USS Barry Transits Taiwan Strait

April 24, 2020 6:20 PM
TAIWAN STRAIT (April 23, 2020) Ltjg. Hannah Lee plots using a maneuvering board during routine underway operations aboard the Arleigh Burke-class guided-missile destroyer USS Barry (DDG 52). Navy photo

Arleigh Burke-class guided-missile destroyer USS Barry (DDG-52) transited the Taiwan Strait Friday for the second time this month, as China is growing its naval fleet and conducting its own operations in the region.

“The Arleigh Burke-class guided-missile destroyer USS Barry (DDG-52) sailed through the Taiwan Strait during routine underway operations. Barry is forward-deployed to the U.S. 7th Fleet area of operations in support of security and stability in the Indo-Pacific region,” the Navy announced Friday on the U.S. 7th Fleet Facebook page.

Friday’s transit is also the second time this month Barry traveled through the narrow body of water separating Taiwan from mainland China. On April 10, Barry made a similar transit, according to the Navy. At that time, China had been conducting nighttime military sorties over the sea southwest of Taiwan, according to a report by John Dotson, editor of the China Brief at The Jamestown Foundation, a Washington, D.C.,-based think tank.

An increase in Chinese military activity in the region accompanied “more assertive rhetoric from the People’s Republic of China media outlets and spokespersons since the landslide reelection of Taiwan President Tsai Ing-Wen on January 11,” Dotson wrote.

When Barry transited the sensitive waters on Friday, China had just launched its second Type 075 amphibious assault ship. The first Type 075 launched in September, according to a release from the Chinese Ministry of National Defense.

Taiwan is the primary focus of amphibious assault and sea-based missile launch capability improvements made by China’s People’s Liberation Army (PLA), PLA Navy and PLA Marine Corps, according to a Pentagon report released last May.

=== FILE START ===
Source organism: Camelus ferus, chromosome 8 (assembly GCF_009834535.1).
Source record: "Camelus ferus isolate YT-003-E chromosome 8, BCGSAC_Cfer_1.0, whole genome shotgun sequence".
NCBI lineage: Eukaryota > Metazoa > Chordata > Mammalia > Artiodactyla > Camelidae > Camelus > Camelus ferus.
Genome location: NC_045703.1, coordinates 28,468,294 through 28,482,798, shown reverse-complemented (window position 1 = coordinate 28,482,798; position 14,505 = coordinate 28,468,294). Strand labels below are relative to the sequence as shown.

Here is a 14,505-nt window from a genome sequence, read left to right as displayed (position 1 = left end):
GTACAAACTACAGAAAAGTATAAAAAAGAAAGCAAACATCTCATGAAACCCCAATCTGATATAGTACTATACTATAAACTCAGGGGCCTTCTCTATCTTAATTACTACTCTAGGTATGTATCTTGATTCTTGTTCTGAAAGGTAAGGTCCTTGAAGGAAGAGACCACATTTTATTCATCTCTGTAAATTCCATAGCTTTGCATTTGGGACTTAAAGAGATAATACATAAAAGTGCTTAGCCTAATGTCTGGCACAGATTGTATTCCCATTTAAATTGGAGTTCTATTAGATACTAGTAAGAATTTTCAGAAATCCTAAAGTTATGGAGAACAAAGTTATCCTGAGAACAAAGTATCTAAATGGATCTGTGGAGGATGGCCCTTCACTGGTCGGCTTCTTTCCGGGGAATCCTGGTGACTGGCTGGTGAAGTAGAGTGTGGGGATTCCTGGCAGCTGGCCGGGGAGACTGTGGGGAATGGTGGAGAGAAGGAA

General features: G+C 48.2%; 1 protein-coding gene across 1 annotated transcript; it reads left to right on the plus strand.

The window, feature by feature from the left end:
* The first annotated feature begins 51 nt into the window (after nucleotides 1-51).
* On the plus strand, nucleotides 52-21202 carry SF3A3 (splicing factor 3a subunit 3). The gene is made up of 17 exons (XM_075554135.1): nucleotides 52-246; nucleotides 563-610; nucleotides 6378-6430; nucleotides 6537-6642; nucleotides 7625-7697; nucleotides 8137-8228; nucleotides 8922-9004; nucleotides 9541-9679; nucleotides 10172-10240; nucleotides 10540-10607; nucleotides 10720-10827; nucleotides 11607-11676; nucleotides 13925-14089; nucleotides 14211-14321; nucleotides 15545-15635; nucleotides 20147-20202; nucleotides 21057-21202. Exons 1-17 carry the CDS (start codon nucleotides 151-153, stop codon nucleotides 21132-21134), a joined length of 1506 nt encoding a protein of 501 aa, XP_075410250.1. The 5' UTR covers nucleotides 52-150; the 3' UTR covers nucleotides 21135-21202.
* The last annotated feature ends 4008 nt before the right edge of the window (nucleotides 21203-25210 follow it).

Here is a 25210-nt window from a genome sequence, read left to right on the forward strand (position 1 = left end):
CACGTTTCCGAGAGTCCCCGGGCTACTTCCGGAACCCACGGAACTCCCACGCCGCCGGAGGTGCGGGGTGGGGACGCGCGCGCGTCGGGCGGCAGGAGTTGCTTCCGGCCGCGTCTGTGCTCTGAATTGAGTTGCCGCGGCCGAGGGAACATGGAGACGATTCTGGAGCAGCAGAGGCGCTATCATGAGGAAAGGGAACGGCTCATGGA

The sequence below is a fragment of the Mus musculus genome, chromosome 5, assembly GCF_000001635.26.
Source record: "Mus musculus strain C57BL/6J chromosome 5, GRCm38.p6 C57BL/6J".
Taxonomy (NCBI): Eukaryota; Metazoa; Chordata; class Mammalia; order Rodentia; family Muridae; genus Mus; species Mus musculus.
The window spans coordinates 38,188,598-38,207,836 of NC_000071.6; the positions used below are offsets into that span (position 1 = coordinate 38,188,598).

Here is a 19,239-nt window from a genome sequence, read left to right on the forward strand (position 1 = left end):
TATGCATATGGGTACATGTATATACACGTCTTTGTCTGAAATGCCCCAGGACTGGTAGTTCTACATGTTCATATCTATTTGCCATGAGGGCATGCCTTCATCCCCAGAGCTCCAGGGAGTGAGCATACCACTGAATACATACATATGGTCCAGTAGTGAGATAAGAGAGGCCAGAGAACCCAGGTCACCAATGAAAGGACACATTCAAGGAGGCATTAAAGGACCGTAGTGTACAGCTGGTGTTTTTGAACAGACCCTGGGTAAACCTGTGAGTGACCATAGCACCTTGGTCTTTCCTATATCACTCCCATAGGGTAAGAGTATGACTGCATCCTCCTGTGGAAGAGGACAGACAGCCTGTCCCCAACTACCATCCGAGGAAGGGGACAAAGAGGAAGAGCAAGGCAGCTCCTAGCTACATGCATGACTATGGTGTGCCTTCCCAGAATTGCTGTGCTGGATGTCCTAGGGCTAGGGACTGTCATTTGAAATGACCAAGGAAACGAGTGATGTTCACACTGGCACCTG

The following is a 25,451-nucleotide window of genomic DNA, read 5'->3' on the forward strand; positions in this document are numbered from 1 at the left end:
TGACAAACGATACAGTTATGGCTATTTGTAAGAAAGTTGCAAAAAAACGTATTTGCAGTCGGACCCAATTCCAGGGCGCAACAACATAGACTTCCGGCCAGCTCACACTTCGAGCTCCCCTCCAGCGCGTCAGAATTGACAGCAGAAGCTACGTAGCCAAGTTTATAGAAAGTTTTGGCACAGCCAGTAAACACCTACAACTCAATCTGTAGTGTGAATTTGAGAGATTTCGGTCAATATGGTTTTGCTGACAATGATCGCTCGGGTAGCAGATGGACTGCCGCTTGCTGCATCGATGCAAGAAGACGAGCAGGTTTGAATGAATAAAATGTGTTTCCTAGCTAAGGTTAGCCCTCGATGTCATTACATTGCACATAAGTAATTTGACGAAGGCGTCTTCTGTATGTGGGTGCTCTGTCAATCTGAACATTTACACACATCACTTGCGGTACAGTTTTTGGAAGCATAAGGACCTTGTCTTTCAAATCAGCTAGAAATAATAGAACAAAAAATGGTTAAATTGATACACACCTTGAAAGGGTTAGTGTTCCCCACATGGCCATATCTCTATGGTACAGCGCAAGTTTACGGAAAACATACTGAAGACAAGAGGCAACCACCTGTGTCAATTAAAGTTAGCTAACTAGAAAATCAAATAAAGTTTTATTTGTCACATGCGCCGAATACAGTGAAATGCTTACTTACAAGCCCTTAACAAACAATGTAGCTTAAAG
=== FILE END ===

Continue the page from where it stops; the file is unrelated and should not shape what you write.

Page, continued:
However, the report’s authors also stated that China lacked the capability required to cross the narrow strait and mount a direct amphibious assault on Taiwan. The bulk of its assault fleet consists of amphibious transport docks, which are significantly smaller than the type 075 amphibious assault ships.

The Type 071 amphibious transport docks have an estimated displacement of more than 19,855 tons. In comparison, a U.S. Navy San Antonio-class amphibious transport dock has a displacement of roughly 25,900 tons, according to a Congressional Research Service report about China’s naval modernization, released Friday.

On September 25, China launched the first Type 075 amphibious assault ship, with an estimated displacement of 30,000 to 40,000 tons. In comparison, a U.S. Navy America-class or Wasp-class amphibious assault ship has a displacement of between 41,000 and 45,000 tons, according to the CRS report. The CRS report estimates China has three Type 075 amphibious assault ships in various states of construction.

“Although larger amphibious ships such as the Type 071 and Type 075 would be of value for conducting amphibious landings in Taiwan-related conflict scenarios, some observers believe that China is building such ships as much for their value in conducting other operations,” the report states.

China could use its growing fleet of amphibious assault ships and transport docks to perform peaceful humanitarian missions, noncombatant evacuation operations and conduct anti-piracy operations. China could also use its amphibious ships to assert its claims in the South China and East China Seas, the report states.

“Politically, amphibious ships can also be used for naval diplomacy (i.e., port calls and engagement activities) and for impressing or intimidating foreign observers,” the report states.

Ben Werner

Ben Werner

Ben Werner is a staff writer for USNI News. He has worked as a freelance writer in Busan, South Korea, and as a staff writer covering education and publicly traded companies for The Virginian-Pilot in Norfolk, Va., The State newspaper in Columbia, S.C., Savannah Morning News in Savannah, Ga., and Baltimore Business Journal. He earned a bachelor’s degree from the University of Maryland and a master’s degree from New York University.

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